By Matthew Fisher
May 28, 2015
If NATO decides to establish an army brigade next door to Russia in one of the three tiny Baltic states, Canada will seriously consider contributing troops to such a force, Defence Minister Jason Kenney says.
“We will certainly consider any requests that come our way,” he said in a telephone interview from Ottawa this week, adding he expected the subject to come up at the next NATO defence ministers’ meeting in Brussels on June 24.
“We see an ongoing need and a role for Canada to play. We are the only NATO member that does not have a permanent troop presence in Europe. We do think we have a role to play through periodic deployments of this nature.”
Lithuania, Latvia and Estonia, which left the Soviet Union when it collapsed 25 years ago and joined NATO in 2004, have been asking the alliance again to establish such a combat base.
They argue this is urgently needed to act as a check on President Vladimir Putin’s ambitions since he unsettled Europe last year, seizing Crimea from Ukraine and sending Russian troops and weaponry to aid separatists in eastern Ukraine.
If the alliance approves the idea — and that remains a big “if” right now because of opposition from Germany and some other NATO countries — members would most likely be asked to send a battalion-sized unit of 600 to 1,000 soldiers for six months at a time.
One possible way around objections might be for NATO to argue that because the troops would be rotating through this base, rather than be permanently stationed there, it was not really a base at all.
Much has been made of the Harper government’s fierce commitment to Israel, which friends and foes of the policy have said distinguishes Canada from most of its Western allies.
Canada has also followed a different path in its response to Putin and the peril posed by ISIL radicals waging religious wars in Iraq and Syria.
While Ottawa has so far only committed about 1,000 of its 60,000 troops to eastern Europe and the Middle East, it has arguably done more militarily in those regions than any of its Western brethren except the United States.
The U.S. and Canada have also been alone in adopting a tougher posture on fighting ISIL than their Western partners. Only the U.S. Marine Corps and the Canadian Army have sent advisers to the front lines in Iraq to identify and “laser” enemy targets. Ottawa and Washington are also the only Western countries to have committed fighter jets to the air war against ISIL in Syria.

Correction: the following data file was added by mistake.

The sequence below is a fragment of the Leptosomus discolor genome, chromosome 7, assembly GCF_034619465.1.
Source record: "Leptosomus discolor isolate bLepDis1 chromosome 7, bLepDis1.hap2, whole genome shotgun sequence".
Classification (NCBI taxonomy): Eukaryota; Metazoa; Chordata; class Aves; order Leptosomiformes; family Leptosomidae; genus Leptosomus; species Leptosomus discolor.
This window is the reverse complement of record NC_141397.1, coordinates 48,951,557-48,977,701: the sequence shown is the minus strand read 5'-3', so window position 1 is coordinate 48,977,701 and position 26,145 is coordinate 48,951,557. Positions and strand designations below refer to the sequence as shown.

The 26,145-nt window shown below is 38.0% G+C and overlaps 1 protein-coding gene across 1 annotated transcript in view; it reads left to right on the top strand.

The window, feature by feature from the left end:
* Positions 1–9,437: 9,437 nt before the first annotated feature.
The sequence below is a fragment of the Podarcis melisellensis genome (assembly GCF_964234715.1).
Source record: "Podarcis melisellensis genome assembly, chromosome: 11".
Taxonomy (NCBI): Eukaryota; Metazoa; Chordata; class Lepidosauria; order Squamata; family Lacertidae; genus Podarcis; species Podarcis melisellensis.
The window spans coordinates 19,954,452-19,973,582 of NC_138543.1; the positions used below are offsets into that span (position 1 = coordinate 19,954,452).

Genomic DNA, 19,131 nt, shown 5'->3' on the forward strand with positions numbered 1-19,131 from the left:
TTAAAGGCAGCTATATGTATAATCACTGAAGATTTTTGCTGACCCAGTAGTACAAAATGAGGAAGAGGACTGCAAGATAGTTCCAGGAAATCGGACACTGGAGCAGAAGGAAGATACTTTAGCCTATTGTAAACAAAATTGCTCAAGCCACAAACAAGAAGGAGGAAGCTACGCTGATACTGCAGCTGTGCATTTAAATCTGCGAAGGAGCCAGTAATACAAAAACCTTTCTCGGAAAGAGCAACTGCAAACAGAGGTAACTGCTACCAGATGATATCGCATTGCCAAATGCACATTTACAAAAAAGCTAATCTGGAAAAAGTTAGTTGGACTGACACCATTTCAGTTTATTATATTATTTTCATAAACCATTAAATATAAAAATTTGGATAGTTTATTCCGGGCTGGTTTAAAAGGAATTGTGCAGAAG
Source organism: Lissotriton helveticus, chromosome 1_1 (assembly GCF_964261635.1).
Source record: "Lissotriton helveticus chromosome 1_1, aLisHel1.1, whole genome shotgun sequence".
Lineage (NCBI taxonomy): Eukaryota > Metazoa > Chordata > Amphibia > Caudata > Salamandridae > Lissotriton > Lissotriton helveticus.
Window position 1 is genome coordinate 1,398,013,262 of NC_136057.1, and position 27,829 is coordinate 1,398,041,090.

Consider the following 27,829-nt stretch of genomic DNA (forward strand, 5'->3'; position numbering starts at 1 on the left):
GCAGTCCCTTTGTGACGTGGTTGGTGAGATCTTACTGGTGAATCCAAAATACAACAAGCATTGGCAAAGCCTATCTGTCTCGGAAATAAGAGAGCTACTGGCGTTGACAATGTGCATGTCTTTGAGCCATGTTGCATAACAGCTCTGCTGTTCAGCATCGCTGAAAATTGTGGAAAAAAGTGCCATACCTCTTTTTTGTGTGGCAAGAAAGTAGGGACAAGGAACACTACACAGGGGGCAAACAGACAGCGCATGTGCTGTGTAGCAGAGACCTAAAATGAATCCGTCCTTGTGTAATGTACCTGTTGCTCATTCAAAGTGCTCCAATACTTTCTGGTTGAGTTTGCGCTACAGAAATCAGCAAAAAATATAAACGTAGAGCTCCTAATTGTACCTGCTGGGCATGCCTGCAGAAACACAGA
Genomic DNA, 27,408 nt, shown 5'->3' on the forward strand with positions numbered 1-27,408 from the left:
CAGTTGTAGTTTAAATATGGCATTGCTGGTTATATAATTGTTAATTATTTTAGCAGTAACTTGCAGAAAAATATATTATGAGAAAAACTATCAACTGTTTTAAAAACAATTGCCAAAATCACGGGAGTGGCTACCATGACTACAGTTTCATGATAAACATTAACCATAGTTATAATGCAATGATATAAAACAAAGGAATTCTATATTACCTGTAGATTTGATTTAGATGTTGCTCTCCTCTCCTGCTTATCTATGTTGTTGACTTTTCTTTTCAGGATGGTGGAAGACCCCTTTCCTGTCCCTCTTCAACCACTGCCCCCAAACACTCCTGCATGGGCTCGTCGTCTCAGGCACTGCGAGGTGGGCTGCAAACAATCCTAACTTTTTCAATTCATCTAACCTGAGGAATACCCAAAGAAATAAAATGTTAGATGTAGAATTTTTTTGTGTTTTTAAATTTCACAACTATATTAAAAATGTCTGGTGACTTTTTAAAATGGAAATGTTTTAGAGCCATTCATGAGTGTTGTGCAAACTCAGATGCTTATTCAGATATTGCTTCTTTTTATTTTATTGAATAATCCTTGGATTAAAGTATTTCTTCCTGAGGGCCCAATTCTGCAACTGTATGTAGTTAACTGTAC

Douglas Hurd, a former British foreign secretary, was fond of boasting Britain “punched above its weight” internationally. That has not been the case over the crises in eastern Europe and the Middle East of recent years.
France, which NATO has often counted on for big contributions, has also done less militarily lately in these areas than Canada, although both France and Britain have much larger militaries.
Canada has had several hundred infantry in eastern Europe since last summer, sending companies of about 200 troops on relatively short tours. That mission is to continue until at least the end of March.
The Canadians deployed on Operation Reassurance are combat soldiers, not trainers like the Canadian special forces working in Iraq.
They took part recently in what Kenney termed a “very real” exercise with the U.S., Britain and Romania in Romania. The intention was to ensure “our troops have a cutting-edge operational readiness to integrate with our allies should the need arise.”
Canada has also recently had warships in the Black Sea and the northeastern Atlantic. Last spring, it contributed six CF-18 fighter jets to a NATO policing mission that has been intercepting Russian warplanes near alliance air space. If asked, the Royal Canadian Air Force would likely send the jets over again, although there were no plans to do so at present, Kenney said.
Canada’s other commitment to the defence of eastern Europe has been Prime Minister Stephen Harper’s declaration in April that his government would send up to 200 military advisers to western Ukraine. Originally expected to arrive in June, they will not be there until August for at least a two-year mission.
Notwithstanding the Kremlin’s heavy-handed meddling in the region and Putin’s threats to several eastern European countries, the Russian embassy in Ottawa denounced the news of the Canadian trainers’ deployment as “deplorable” and “counterproductive.”
Canadians can expect more such Russian vituperation if NATO begins to seriously discuss whether it should establish an outpost in the Baltics.